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Just one day operating under its new name, OCZ Storage Solutions has released its first new SSD of 2014. The Vertex 460 SATA III series of SSDs is a client level SSD designed to meet the needs of consumers looking for solid state storage. The Vertex 460 is an evolved designed based off the Vertex 450, but features new Toshiba-based 19nm MLC NAND Flash as well as OCZ's in-house Barefoot 3 M10 controller.
OCZ says that the Vertex 460 will be fast out of the gate and remain so throughout its life without the use of "synthetic software-based optimization." The new SSD series offers up sequential read speeds of up to 545MB/s with sequential writes hitting 525MB/s. 95,000 4K random read IOPS, and up to 90,000 4K random write IOPS are achieved, while featuring sustained 4K random write performance up to 23,000 IOPS.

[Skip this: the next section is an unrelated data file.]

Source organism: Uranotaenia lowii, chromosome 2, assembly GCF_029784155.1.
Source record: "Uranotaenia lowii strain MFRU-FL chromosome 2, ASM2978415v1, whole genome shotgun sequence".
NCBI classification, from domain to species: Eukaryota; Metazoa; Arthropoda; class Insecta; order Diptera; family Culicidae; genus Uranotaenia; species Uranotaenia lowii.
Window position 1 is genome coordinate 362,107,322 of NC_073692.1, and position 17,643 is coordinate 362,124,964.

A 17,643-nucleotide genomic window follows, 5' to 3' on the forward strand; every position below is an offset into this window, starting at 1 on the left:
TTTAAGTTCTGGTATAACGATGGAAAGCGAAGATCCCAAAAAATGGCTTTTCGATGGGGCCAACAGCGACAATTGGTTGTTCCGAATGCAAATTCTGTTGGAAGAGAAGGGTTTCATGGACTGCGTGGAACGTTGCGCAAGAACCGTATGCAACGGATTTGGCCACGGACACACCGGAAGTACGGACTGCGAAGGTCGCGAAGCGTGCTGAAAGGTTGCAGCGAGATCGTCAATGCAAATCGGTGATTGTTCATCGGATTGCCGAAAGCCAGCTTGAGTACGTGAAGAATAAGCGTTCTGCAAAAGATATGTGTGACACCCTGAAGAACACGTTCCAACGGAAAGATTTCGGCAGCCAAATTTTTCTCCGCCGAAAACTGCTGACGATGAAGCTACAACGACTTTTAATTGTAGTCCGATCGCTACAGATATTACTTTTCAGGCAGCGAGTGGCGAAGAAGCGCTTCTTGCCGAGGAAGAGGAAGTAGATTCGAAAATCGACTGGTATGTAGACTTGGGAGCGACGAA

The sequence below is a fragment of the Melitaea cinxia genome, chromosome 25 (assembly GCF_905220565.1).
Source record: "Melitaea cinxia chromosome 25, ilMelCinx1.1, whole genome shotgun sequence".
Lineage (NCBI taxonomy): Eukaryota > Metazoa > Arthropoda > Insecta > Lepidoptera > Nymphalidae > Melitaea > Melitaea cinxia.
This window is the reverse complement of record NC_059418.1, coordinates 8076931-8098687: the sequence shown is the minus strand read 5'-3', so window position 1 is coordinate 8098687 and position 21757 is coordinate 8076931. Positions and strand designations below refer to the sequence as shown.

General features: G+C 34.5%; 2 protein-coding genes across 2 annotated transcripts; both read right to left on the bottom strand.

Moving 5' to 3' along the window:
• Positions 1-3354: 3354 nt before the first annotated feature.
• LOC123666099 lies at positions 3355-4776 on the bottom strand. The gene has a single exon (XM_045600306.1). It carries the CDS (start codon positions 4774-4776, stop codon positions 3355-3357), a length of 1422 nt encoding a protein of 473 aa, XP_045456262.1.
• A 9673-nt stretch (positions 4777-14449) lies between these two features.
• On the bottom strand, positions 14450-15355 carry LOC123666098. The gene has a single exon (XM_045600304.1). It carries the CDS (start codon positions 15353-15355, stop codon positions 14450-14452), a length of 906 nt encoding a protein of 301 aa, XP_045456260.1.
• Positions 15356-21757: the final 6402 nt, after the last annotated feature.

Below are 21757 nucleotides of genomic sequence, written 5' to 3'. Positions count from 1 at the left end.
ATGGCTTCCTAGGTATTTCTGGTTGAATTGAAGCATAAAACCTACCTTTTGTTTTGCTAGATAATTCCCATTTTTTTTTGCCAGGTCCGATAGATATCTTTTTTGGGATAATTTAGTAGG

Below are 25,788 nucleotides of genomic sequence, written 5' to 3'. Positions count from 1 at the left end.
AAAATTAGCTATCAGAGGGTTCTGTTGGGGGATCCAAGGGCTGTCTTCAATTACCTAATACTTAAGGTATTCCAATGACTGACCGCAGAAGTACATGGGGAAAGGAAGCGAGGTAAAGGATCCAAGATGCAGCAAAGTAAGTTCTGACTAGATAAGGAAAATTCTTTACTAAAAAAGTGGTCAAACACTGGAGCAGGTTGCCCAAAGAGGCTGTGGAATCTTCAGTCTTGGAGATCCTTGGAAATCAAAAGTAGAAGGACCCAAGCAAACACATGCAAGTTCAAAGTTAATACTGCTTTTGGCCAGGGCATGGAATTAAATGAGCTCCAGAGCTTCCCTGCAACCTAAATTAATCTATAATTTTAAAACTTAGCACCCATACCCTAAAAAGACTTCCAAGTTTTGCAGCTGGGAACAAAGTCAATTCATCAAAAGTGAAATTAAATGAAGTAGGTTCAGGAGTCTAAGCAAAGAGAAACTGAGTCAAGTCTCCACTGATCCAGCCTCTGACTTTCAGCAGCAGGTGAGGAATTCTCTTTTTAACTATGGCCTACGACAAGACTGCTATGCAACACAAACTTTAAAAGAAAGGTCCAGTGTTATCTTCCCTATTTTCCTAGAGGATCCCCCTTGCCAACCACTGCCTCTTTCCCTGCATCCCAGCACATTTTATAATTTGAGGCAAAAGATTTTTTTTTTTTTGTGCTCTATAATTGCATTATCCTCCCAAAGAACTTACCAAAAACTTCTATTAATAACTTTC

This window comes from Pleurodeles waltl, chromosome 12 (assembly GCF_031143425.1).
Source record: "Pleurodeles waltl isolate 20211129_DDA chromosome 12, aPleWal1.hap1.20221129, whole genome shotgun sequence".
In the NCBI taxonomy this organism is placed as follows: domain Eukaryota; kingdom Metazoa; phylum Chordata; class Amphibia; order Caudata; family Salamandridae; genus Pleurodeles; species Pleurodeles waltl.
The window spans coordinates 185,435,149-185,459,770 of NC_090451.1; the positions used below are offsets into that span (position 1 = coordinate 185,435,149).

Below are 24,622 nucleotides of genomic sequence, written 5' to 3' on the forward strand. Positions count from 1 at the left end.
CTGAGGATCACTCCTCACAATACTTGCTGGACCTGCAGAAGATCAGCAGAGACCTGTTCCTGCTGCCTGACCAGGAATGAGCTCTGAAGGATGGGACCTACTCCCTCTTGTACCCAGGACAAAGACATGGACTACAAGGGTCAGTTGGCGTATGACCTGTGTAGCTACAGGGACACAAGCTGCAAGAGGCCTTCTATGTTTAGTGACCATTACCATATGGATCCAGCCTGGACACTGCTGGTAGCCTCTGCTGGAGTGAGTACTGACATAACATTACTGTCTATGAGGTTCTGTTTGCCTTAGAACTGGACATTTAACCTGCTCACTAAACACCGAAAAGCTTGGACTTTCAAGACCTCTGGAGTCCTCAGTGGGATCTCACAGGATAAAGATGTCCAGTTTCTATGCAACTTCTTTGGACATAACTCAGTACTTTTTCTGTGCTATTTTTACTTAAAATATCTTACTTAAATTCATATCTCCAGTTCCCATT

The real gem here is the use of OCZ's Barefoot 3 M10 controller which now features AES-256-bit encryption, and a power-optimized clock that is designed for the consumer market and does not compromise performance for efficiency. The Vertex 460 line is rated to deliver 20GB of host writes per day and includes a three-year warranty. Available in capacities of 120GB, 240GB, and 480GB, each Vertex 460 SSD includes a 3.5-inch desktop adapter, as well as a copy of Acronis True Image software to make cloning your data over quite easy.
Today, Toshiba announced that it has completed the acquisition of OCZ Technology's SSD assets and has closed the deal worth $35 million. This is the final chapter in the long-running saga that was OCZ Technology, and the culmination of months of speculation, rumors, and sharp downfalls of one of the pioneers of consumer SSD storage.